L’Oreal to drop ‘fair’ and ‘light’ from skin-lightening products — RT World News

L’Oreal is removing the language “white,” “fair’ and “light” from beauty products it’s now describing as “skin-evening,” making it the newest corporation to succumb to virtue-signaling pressure amid the BLM protests.

The world’s largest cosmetics company announced the change on Friday, after being called out by social networking users and activists who’ve criticized brands for sharing social media posts in support of Black Lives Matter, while still selling their very own problematic products. Skin lightening products are an $8.3 billion-a-year business, but public pressure is forcing brands to choose political correctness over profits. 

The move uses a number of Bollywood actresses, including Priyanka Chopra, were challenged on social networking for posting their support for Black Lives Matter when they had previously endorsed skin-lightening salves, like Garnier Light Ultra, which is owned by L’Oreal.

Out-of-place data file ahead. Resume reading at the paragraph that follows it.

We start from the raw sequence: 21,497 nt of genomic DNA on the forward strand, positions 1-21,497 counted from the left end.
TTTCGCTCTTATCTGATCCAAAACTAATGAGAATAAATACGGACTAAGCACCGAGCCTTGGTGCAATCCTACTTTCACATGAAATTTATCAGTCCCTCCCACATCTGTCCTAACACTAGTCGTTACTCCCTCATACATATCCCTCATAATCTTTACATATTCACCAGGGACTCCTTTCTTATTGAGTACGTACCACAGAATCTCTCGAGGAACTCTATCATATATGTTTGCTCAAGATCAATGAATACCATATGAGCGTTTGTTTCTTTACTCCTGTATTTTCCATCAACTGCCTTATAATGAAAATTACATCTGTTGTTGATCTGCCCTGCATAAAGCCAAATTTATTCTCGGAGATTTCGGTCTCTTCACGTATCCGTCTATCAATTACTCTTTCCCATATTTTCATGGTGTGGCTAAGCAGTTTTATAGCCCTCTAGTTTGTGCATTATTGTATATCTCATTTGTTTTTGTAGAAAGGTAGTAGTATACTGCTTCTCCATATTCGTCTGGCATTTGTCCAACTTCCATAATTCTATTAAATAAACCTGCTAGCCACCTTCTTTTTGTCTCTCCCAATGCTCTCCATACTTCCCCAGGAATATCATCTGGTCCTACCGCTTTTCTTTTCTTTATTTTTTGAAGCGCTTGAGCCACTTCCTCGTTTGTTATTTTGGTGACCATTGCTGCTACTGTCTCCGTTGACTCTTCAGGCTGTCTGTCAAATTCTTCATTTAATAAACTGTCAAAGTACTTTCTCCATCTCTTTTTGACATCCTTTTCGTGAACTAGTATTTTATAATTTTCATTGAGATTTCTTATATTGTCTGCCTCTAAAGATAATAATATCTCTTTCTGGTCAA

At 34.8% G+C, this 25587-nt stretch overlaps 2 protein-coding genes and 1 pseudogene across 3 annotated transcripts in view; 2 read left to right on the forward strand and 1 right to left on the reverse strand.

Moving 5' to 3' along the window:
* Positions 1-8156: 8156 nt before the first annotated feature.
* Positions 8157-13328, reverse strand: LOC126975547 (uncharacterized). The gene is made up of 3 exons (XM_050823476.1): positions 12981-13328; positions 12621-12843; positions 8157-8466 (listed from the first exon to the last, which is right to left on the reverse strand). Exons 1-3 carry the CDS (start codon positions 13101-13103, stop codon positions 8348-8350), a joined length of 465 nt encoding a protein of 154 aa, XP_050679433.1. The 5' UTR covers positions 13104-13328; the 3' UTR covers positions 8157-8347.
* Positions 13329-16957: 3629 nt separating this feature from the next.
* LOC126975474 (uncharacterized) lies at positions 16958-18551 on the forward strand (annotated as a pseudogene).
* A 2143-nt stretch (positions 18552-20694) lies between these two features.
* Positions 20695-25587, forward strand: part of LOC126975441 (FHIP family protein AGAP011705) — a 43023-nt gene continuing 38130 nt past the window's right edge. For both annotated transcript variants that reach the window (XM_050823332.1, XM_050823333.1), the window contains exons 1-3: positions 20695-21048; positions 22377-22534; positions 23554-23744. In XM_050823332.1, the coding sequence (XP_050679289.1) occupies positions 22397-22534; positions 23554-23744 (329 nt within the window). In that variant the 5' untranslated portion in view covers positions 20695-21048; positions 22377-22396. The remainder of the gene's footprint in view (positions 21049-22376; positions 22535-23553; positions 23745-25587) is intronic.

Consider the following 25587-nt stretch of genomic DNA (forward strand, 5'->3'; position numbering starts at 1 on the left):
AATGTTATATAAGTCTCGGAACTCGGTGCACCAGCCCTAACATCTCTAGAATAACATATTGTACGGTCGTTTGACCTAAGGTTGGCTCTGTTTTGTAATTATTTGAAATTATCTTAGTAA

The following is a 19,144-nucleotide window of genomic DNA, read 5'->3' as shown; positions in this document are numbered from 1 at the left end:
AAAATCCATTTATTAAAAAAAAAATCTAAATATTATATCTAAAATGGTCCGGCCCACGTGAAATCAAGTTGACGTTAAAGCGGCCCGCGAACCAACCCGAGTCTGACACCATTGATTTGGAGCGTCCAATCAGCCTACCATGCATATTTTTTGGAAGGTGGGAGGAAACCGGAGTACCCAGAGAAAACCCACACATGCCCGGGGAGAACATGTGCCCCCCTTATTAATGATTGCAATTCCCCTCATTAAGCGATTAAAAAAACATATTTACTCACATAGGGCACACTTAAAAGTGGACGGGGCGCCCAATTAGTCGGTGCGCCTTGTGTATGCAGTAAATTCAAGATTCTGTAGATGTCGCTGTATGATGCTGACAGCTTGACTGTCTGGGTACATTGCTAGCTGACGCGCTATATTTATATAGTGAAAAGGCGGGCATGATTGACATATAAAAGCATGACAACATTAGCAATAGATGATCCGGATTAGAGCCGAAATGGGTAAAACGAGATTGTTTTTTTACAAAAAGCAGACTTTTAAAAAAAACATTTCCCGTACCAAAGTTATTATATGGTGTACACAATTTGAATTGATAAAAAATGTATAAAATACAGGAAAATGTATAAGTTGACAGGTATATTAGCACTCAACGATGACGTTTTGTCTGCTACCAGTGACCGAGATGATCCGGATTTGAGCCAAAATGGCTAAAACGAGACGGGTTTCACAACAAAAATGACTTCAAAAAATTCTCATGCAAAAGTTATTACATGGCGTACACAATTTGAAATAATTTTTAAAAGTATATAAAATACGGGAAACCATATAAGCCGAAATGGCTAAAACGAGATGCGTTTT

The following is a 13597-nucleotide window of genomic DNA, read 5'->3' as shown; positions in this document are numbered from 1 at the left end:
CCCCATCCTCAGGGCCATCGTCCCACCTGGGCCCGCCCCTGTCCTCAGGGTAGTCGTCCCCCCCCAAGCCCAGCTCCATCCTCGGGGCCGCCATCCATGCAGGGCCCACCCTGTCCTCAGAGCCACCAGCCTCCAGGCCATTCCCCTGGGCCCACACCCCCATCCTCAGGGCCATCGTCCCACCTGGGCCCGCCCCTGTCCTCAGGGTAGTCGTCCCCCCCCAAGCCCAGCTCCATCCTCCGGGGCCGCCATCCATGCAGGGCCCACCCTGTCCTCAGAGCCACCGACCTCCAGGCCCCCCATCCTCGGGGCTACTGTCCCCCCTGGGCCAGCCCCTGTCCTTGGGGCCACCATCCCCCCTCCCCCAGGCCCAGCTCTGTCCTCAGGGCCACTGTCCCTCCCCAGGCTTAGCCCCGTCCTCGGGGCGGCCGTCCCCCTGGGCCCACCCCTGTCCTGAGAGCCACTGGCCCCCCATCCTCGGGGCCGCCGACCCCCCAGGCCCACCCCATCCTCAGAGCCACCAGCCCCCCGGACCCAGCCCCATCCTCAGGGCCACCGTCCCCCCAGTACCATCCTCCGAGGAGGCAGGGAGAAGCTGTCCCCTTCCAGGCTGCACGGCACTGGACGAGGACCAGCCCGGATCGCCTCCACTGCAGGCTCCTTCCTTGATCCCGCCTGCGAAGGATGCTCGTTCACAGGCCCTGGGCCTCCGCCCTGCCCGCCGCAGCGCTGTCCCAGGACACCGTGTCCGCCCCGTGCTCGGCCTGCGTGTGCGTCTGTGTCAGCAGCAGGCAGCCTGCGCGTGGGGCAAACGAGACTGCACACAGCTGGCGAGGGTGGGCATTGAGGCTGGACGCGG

L’Oreal’s decision follows an announcement by Unilever’s Indian subsidiary, Hindustan Unilever, that it could change the name of its “Fair and Lovely” range of skin products on Thursday. The brand has long come under fire for its promotional initiatives that imply success is sold with lighter skin. In 2017, it defended itself by saying that light and even skin tones are “the most sought-after beauty desire across Asia and parts of Africa and Latin America.” It removed before and after images from its packaging in 2019, but has bowed to pressure by announcing it’ll drop the phrase “Fair” from its popular skincare range. 

Johnson & Johnson announced a week ago that it could no longer sell its skin-lightening products in Asia, the Middle East and India. It said some of its product names and claims “represent fairness or white as better than your own unique skin tone,” and that this was “never” their intention.

The Black Lives Matter protests that have been sparked following the police killing of George Floyd in Minnesota in May have observed dozens of brands make moves to cleanse themselves of any controversial product names and logos, with Uncle Ben and Aunt Jemima among those culled.

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